When Israel attempted to mix their own efforts with God’s commands, the result was disastrous. When the wife of Jeroboam came to Ahijah to seek divine guidance because her child was ill, she received a stern warning. Ahijah warned, “Go, tell Jeroboam, ‘Thus says the LORD, the God of Israel: “Because I exalted you from among the people and made you leader over my people Israel and tore the kingdom away from the house of David and gave it to you, and yet you have not been like my servant David, who kept my commandments and followed me with all his heart, doing only that which was right in my eyes, but you have done evil above all who were before you and have gone and made for yourself other gods and metal images, provoking me to anger, and have cast me behind your back, therefore behold, I will bring harm upon the house of Jeroboam and will cut off from Jeroboam every male, both bond and free in Israel, and will burn up the house of Jeroboam, as a man burns up dung until it is all gone. Anyone belonging to Jeroboam who dies in the city the dogs shall eat, and anyone who dies in the open country the birds of the heavens shall eat, for the LORD has spoken it.’”

If that weren’t serve enough, he concluded, “Henceforth, the LORD will strike Israel as a reed is shaken in the water, and root up Israel out of this good land that he gave to their fathers and scatter them beyond the Euphrates, because they have made their Asherim, provoking the LORD to anger. And he will give Israel up because of the sins of Jeroboam, which he sinned and made Israel to sin” [2 KINGS 14:7-11, 15, 16].

Religious leaders must guard against distorting the truth, lest we become like Amaziah who said to Amos, “O seer, go, flee away to the land of Judah, and eat bread there, and prophesy there, but never again prophesy at Bethel, for it is the king’s sanctuary, and it is a temple of the kingdom.”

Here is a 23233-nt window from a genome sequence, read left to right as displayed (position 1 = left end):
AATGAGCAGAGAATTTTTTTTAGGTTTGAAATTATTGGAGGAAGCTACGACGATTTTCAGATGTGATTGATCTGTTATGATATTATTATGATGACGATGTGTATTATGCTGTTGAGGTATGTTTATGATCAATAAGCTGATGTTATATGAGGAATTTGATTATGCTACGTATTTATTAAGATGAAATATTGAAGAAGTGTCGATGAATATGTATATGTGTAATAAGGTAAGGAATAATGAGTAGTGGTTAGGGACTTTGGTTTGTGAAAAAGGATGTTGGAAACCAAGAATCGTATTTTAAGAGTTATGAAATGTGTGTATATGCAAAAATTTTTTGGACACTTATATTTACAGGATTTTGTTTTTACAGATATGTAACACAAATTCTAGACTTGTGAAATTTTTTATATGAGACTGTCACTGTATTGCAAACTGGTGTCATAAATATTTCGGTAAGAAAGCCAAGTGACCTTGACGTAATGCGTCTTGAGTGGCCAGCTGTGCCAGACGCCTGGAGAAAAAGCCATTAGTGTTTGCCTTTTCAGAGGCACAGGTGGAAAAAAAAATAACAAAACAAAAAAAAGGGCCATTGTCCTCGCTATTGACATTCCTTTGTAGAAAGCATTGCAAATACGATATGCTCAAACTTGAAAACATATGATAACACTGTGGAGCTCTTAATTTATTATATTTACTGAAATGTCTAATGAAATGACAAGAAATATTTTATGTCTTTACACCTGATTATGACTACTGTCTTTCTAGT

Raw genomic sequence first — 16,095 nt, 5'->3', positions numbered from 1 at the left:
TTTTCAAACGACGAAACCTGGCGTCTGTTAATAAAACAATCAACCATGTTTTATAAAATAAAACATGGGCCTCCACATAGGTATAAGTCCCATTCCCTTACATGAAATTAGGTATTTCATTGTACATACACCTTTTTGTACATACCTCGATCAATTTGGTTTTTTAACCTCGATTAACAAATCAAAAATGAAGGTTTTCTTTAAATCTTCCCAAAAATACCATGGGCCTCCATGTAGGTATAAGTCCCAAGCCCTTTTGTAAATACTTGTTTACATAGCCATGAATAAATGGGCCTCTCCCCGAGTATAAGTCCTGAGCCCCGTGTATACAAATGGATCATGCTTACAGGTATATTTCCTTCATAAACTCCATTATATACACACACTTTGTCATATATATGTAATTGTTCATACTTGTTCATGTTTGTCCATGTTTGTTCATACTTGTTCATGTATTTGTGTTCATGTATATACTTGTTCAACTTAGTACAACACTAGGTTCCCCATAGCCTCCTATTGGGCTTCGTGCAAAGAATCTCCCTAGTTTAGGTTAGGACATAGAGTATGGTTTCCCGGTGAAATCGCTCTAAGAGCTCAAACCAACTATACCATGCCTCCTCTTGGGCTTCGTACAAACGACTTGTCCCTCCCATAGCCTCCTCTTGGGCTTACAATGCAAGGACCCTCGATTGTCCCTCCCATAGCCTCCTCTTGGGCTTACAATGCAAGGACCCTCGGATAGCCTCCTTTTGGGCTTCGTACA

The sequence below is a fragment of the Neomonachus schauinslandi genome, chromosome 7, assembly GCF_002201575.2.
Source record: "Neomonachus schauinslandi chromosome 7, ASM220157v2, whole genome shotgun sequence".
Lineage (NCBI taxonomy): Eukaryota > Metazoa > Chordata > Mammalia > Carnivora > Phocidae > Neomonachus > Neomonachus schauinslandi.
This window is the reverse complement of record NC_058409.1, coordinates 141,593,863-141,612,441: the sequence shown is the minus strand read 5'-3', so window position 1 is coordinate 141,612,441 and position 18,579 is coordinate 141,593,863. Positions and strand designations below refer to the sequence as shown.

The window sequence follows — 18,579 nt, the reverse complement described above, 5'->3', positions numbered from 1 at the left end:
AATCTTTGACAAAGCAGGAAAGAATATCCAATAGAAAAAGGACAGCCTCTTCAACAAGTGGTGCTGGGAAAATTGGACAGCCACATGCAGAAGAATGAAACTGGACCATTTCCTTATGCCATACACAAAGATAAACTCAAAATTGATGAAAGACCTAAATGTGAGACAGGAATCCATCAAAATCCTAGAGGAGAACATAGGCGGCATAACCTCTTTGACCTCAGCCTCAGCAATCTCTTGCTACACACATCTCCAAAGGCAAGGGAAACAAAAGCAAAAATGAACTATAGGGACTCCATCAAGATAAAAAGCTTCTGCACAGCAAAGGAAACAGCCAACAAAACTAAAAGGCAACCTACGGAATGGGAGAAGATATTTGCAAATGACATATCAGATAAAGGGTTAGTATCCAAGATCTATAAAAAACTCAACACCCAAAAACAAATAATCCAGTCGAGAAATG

We need to hear again Amos’ words to the priest. “I was no prophet, nor a prophet’s son, but I was a herdsman and a dresser of sycamore figs. But the LORD took me from following the flock, and the LORD said to me, ‘Go, prophesy to my people Israel’” [AMOS 7:12-15]. The bold prophet declared:

“The lion has roared;

who will not fear?

The Lord GOD has spoken;

who can but prophesy?”

[AMOS 3:8]

So, the question remains, “Should we celebrate Christmas?” The answer is that each of us is responsible to determine what we seek to do. Do we recognise the coming of the Lord to give His life as a sacrifice? Or is our focus on something else? Are we testifying to the grace of our Lord Jesus in yielding His life because of our sin? Or are we focused on fulfilling our own desires? If we are celebrating a day of feasting, we find no warrant in the Word. If, on the other hand, we are exalting the grace and mercy of God in sending His Son as a sacrifice because of our helpless condition, we may perhaps find warrant for what we are doing.

My prayer is that each one listening to the message takes time to read with those gathered to eat a meal the account of His coming, including in particular the purpose of that coming. Focus on the grace of God revealed through the sacrifice of His Son. No finer account that will fulfil this purpose can be found that that provided by the Evangelist John who wrote:

“In the beginning was the Word, and the Word was with God, and the Word was God. He was in the beginning with God. All things were made through him, and without him was not any thing made that was made. In him was life, and the life was the light of men. The light shines in the darkness, and the darkness has not overcome it.

“There was a man sent from God, whose name was John. He came as a witness, to bear witness about the light, that all might believe through him. He was not the light, but came to bear witness about the light.

“The true light, which gives light to everyone, was coming into the world. He was in the world, and the world was made through him, yet the world did not know him. He came to his own, and his own people did not receive him. But to all who did receive him, who believed in his name, he gave the right to become children of God, who were born, not of blood nor of the will of the flesh nor of the will of man, but of God.

“And the Word became flesh and dwelt among us, and we have seen his glory, glory as of the only Son from the Father, full of grace and truth. (John bore witness about him, and cried out, “This was he of whom I said, ‘He who comes after me ranks before me, because he was before me.’ ”) For from his fullness we have all received, grace upon grace. For the law was given through Moses; grace and truth came through Jesus Christ. No one has ever seen God; the only God, who is at the Father’s side, he has made him known” [JOHN 1:1-18].

Amen.